Could you walk us through the construction of that final shot with the face amongst the lights? It’s such a potent image.

The ending sequence with the face in the dark was another venture into the unknown for me. The face is a 3D print of a scan of our lead, which I then resculpted in Blender and then covered in treacle for the filming. It was so surprising how easy the process was, I’m now scanning everything with my phone!

It’s quite an abstract piece, does that make for a more challenging edit?

For the longest time I couldn’t get my head around the edit, I’ve never made a film like this before and I felt lost in what I was trying to say. I even put the film down completely for a long while. It wasn’t until Evan Gildersleeve came on board and we started working on a soundscape that the film suddenly started to click. His score pulls the film together, the haunting soundscape somehow makes the lights feel even more real, and it gives them a deeper power. It was a huge effort by the whole cast and crew, I will be eternally grateful to them all!

His score pulls the film together, the haunting soundscape somehow makes the lights feel even more real, and it gives them a deeper power.

It’s been eight years since you were last on DN’s pages, how have those years treated you? And how have you seen your career evolve in that time?

I’ve been in a deep hole for the last eight years and I’ve only just managed to get out… Nah! well, a lot has happened, I guess the most relevant change is that I’ve gone from being a part-time director to a full-time director. Eight years ago I was working as a treatment researcher/writer working for a bunch of different directors and production companies pulling together commercial decks. Now I’m a full-time director working on commercials… the job is mostly the same, just with a few more steps. Though it must be said that Nightfall, the music video from eight years ago, did crack open doors for me… so I’m very thankful for DN’s support in featuring it all those years ago.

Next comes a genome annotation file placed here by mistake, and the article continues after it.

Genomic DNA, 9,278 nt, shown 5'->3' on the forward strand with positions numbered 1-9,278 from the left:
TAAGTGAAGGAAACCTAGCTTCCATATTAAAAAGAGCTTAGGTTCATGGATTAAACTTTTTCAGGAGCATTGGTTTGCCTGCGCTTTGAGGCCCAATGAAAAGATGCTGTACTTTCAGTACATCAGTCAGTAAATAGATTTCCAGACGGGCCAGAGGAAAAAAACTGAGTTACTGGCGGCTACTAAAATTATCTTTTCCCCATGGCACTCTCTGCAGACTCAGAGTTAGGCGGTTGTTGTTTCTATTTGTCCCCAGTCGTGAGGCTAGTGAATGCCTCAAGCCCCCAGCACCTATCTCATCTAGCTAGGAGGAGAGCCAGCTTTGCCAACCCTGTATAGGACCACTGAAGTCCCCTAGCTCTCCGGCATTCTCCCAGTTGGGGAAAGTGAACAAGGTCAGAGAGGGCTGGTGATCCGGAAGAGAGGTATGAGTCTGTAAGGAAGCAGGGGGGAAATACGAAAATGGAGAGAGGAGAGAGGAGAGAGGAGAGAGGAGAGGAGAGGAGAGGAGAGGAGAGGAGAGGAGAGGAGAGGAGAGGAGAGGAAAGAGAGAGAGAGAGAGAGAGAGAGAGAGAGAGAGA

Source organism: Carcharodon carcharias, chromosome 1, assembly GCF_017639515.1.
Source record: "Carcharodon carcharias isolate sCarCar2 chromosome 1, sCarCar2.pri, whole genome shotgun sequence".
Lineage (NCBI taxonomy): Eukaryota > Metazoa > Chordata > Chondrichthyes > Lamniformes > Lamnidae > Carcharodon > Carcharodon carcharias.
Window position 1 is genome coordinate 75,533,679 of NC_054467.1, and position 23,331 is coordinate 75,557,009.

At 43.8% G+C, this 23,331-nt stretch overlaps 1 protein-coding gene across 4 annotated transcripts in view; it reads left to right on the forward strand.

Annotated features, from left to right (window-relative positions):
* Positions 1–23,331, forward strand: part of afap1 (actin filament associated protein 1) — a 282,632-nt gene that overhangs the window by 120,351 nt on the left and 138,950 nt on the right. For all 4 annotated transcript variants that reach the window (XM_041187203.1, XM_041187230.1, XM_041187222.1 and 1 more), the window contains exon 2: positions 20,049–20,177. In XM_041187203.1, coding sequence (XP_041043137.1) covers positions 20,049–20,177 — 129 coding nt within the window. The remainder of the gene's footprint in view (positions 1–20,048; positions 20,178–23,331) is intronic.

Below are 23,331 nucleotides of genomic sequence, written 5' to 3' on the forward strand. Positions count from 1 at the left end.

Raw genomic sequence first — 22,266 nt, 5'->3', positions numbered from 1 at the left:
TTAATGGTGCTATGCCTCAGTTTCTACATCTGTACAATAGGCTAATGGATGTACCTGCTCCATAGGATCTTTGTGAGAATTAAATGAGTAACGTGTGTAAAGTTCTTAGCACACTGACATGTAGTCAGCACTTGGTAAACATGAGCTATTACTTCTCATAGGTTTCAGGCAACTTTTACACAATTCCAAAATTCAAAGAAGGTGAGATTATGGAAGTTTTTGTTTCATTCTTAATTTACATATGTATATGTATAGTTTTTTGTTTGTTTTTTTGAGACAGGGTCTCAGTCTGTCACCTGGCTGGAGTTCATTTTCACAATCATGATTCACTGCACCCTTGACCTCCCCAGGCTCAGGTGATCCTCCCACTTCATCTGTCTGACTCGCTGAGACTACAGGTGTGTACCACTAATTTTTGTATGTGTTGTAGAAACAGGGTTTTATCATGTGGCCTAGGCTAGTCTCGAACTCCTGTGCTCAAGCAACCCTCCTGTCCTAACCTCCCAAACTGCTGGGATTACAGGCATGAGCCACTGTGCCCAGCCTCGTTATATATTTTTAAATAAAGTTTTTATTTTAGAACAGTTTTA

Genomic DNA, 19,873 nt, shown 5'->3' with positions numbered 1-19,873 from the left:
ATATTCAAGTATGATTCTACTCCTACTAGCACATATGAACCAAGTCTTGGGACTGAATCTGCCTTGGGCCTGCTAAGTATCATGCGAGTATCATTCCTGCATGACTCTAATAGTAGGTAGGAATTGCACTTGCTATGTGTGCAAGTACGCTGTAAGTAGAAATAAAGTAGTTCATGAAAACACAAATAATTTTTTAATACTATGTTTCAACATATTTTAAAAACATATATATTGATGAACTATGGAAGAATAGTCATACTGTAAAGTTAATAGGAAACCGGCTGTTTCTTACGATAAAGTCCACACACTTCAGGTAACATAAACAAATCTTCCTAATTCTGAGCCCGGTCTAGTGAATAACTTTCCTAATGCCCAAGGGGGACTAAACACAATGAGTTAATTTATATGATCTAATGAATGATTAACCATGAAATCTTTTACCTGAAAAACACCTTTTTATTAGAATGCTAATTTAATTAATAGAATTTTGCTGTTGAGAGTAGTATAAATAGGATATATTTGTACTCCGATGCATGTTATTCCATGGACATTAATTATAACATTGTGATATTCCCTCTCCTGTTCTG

How did Nightfall crack open doors for you all those years ago? What opportunities came out of making and showcasing that video?

I showed Nightfall to a director I was researching for and he shared it around the production company and suddenly I was seen by those guys as a person who could make things. I was then thrown some tiny script scraps that I gratefully gobbled up… those then led to bigger scripts and bigger opportunities. It definitely didn’t lead to films that look like Nightfall… but there’s something to be said for just making stuff you love and putting it out there, people like that, and they might just then give you a shot.

What are you working on at present?

Promoting Pattern! It’s such an important part of the process and I’m always so terrible at it… I’m also experimenting with a way to bring camera motion into the technique. I think the lack of movement in Pattern is one of its weaknesses and getting the camera to move with the lights could be spectacular.